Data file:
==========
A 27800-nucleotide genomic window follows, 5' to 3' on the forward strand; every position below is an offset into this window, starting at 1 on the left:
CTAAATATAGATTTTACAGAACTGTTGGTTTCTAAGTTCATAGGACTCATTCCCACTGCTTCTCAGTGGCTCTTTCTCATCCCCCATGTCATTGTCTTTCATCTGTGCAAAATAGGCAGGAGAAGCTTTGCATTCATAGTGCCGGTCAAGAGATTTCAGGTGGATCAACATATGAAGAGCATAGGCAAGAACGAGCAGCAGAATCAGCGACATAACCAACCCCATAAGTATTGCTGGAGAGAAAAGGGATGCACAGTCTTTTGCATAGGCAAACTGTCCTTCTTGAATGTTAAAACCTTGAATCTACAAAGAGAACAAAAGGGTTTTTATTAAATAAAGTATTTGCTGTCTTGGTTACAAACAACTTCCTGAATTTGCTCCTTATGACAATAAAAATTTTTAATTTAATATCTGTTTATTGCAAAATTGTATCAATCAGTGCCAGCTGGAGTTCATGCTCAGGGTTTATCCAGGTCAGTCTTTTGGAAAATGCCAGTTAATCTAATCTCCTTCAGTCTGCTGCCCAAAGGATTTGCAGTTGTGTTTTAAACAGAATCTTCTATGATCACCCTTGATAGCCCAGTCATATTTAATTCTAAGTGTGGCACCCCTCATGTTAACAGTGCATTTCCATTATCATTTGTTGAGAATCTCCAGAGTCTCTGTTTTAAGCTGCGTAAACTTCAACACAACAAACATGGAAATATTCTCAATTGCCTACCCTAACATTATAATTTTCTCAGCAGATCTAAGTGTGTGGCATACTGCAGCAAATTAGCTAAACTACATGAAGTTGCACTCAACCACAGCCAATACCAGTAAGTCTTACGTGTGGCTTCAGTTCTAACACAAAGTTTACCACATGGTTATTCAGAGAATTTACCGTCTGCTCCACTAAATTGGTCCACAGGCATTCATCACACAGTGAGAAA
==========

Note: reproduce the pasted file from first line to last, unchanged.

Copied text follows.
A 27800-nucleotide genomic window follows, 5' to 3' on the forward strand; every position below is an offset into this window, starting at 1 on the left:
CTAAATATAGATTTTACAGAACTGTTGGTTTCTAAGTTCATAGGACTCATTCCCACTGCTTCTCAGTGGCTCTTTCTCATCCCCCATGTCATTGTCTTTCATCTGTGCAAAATAGGCAGGAGAAGCTTTGCATTCATAGTGCCGGTCAAGAGATTTCAGGTGGATCAACATATGAAGAGCATAGGCAAGAACGAGCAGCAGAATCAGCGACATAACCAACCCCATAAGTATTGCTGGAGAGAAAAGGGATGCACAGTCTTTTGCATAGGCAAACTGTCCTTCTTGAATGTTAAAACCTTGAATCTACAAAGAGAACAAAAGGGTTTTTATTAAATAAAGTATTTGCTGTCTTGGTTACAAACAACTTCCTGAATTTGCTCCTTATGACAATAAAAATTTTTAATTTAATATCTGTTTATTGCAAAATTGTATCAATCAGTGCCAGCTGGAGTTCATGCTCAGGGTTTATCCAGGTCAGTCTTTTGGAAAATGCCAGTTAATCTAATCTCCTTCAGTCTGCTGCCCAAAGGATTTGCAGTTGTGTTTTAAACAGAATCTTCTATGATCACCCTTGATAGCCCAGTCATATTTAATTCTAAGTGTGGCACCCCTCATGTTAACAGTGCATTTCCATTATCATTTGTTGAGAATCTCCAGAGTCTCTGTTTTAAGCTGCGTAAACTTCAACACAACAAACATGGAAATATTCTCAATTGCCTACCCTAACATTATAATTTTCTCAGCAGATCTAAGTGTGTGGCATACTGCAGCAAATTAGCTAAACTACATGAAGTTGCACTCAACCACAGCCAATACCAGTAAGTCTTACGTGTGGCTTCAGTTCTAACACAAAGTTTACCACATGGTTATTCAGAGAATTTACCGTCTGCTCCACTAAATTGGTCCACAGGCATTCATCACACAGTGAGAAA